Brave New Woman

India Today|October 21, 2019

Brave New Woman
Chinki Sinha

STANDING IN HER BALCONY in New Delhi’s cramped Lajpat Nagar locality, she stares into the distance, thinking of the things that once brought her joy but now sit around her apartment gathering dust, like the guitar she hasn’t strummed in a while. Break-ups are tough. Commitment even tougher. At 39, Chandni (name changed on request), is certain she will never marry. An arts and culture consultant, she is part of a demographic that is fast becoming an economic and political force to reckon with—the single woman.

The 2011 census records a most staggering statistic: a 68 per cent decadal increase in the ranks of the nevermarried woman in the age group 35-44 years. See this in the context of the 27 per cent overall increase in the number of women in the same age bracket over the same period. And now wrap your head around the significance of these two seemingly innocuous pieces of data. These numbers are a statistical validation of an emergent reality most of us have some anecdotal evidence of—the rise of the unattached, independent woman, who has rejected the socially sanctioned default setting of a married life.

The urban Indian single woman is answerable to no one but herself. She is armed with an education and a career and the empowering financial independence it brings. Her life choices are her own. She works hard and parties, if she so pleases, even harder. She may have a partner in her life, or a friend with benefits, or no one at all. She is travelling places, solo or with soul sisters. She gets lonely, but thinks marriage is too heavy a price to pay for her independence. She does not need marriage for a fulfilling life, or children—adoption and IVF help her realise her goal of motherhood.

“I relate the growing number of single women to the expanding cities and increasing migration along with the cities offering spaces to network and meet people of your kind,” says Dr Pushpesh Kumar, associate professor in the Department of Sociology, University of Hyderabad. A large number of women in cities, therefore, are able to lead fulfilling lives without having to marry.


‘I’ve never been married,’ 37-year-old Aditi Bishnoi, editor with feminist publishing house Kali, writes in her essay ‘Slouching towards Singlehood’, published along with 11 other essays by women aged 27 to 70 as part of Kalpana Sharma’s anthology, Single by Choice: Happily Unmarried Women!. ‘Never quite felt the need to pledge undying love (or semiservitude, if you’re an average Indian woman) in front of a million people, who are only interested in discussing the wedding menu and the bride’s weight and fairness quotient threadbare. I’ve never felt the compelling urge to go in for a secret engagement or even a steady boyfriend (men always, always seem to disappoint after the initial dating rituals)... In short, meet yours truly, a confirmed single girl, who hasn’t been able to whip up an appetite for ‘grand love’ or ‘eternal wedded bliss’.’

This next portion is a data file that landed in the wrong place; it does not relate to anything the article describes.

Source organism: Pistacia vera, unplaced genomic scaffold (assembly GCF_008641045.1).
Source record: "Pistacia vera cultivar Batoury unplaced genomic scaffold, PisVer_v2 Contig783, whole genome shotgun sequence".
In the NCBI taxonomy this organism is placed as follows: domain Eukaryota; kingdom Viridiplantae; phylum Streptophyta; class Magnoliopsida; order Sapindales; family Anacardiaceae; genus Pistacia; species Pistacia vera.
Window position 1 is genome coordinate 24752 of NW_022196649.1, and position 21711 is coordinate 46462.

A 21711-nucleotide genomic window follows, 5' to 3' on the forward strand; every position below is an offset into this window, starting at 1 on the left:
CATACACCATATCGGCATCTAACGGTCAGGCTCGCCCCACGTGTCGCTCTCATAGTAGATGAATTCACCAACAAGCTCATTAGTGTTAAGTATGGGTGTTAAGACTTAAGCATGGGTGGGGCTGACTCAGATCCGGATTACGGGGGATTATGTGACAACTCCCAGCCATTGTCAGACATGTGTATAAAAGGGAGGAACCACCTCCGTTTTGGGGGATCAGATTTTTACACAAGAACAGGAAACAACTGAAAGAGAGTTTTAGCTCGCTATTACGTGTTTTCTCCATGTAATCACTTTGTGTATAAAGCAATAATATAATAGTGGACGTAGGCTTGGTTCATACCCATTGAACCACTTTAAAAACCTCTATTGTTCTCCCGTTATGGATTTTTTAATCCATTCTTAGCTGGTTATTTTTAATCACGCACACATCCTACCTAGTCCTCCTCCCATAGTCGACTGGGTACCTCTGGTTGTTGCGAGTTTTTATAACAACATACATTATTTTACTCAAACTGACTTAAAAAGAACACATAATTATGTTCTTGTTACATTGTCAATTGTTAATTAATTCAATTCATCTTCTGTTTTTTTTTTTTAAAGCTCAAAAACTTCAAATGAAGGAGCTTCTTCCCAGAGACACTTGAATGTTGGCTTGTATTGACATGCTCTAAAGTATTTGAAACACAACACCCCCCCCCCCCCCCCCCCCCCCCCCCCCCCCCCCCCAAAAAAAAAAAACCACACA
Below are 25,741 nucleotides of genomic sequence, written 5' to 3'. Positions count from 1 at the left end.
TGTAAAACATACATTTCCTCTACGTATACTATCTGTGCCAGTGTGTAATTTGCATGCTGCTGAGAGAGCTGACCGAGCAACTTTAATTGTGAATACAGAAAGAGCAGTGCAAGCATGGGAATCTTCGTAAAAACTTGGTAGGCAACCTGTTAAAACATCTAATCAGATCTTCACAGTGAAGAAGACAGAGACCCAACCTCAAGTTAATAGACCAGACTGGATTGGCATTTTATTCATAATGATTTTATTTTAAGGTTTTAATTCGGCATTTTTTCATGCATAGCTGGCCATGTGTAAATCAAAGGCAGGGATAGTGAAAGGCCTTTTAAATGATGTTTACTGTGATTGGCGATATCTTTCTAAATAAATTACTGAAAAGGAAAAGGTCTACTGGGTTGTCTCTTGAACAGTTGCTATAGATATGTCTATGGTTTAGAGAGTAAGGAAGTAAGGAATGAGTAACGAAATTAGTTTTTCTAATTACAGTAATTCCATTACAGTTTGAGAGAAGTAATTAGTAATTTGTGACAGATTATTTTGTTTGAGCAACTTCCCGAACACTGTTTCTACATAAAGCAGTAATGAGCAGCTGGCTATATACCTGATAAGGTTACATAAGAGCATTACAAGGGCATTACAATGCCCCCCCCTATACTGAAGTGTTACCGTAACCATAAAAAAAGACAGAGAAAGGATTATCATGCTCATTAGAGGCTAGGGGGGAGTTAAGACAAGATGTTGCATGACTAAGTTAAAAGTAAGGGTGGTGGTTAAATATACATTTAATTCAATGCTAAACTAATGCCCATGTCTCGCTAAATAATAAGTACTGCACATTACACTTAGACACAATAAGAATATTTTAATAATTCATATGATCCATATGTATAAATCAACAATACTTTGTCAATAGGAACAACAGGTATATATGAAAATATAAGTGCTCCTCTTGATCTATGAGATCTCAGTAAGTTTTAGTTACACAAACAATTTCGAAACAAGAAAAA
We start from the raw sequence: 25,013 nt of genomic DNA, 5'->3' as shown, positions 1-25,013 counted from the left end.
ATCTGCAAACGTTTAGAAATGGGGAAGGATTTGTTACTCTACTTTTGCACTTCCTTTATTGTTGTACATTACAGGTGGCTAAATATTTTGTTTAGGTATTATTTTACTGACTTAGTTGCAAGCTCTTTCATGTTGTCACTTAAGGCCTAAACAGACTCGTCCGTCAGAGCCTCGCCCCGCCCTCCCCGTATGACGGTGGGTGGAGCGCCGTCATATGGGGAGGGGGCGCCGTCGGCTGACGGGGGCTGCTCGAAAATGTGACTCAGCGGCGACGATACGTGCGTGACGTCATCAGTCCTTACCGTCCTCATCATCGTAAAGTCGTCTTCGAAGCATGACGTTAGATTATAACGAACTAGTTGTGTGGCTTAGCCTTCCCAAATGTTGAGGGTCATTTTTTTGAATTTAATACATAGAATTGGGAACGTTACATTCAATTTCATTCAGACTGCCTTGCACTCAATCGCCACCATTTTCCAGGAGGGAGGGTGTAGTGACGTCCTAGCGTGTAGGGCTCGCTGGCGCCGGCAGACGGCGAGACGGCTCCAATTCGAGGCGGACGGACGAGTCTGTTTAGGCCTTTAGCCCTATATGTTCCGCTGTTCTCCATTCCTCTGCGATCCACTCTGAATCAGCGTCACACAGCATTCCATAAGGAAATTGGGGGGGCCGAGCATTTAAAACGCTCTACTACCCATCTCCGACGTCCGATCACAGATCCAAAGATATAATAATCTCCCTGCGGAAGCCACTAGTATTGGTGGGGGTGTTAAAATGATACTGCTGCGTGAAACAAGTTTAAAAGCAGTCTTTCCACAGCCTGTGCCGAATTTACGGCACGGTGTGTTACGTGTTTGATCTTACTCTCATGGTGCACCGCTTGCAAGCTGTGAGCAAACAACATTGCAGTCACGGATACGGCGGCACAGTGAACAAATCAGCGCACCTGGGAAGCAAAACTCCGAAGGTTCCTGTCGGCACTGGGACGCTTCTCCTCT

Meera Bhojwani, 37, a clairvoyant who divides her time between Rishikesh and Delhi, too, was clear since her childhood that she would never get married. Watching her mother live through two abusive marriages put both Meera and her sister off marriage forever. “A paradigm shift happened in my formative years,” she says. “Today, I am financially, emotionally and spiritually independent.”

For Anukriti Pandey, who grew up in Bihar and now works as a writer in Bollywood, being single is a conscious choice, which means taking care of herself, her beliefs, self-respect. “There’s a certain poetry in my life as a single woman—whether it is about being at peace with myself or not having any bitterness towards others. I don’t depend on an external source for validation,” she says.


The committed singleton apart, what makes the more amatonormatively-inclined eventually give up on the idea of marriage? In the non-judgemental sorority of feminist terrace parties, often featuring young professionals in their 30s or early 40s, it is not unusual to hear why men don’t quite cut it as mates/ partners/ significant others. A common refrain is: men don’t know how to love them. They wonder aloud what a single life might entail—the perks and the price. And for many who still wonder if the grass is really greener on the other side, the swirl of ideas aired in these gatherings is rich material for reflection on their own choices.


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October 21, 2019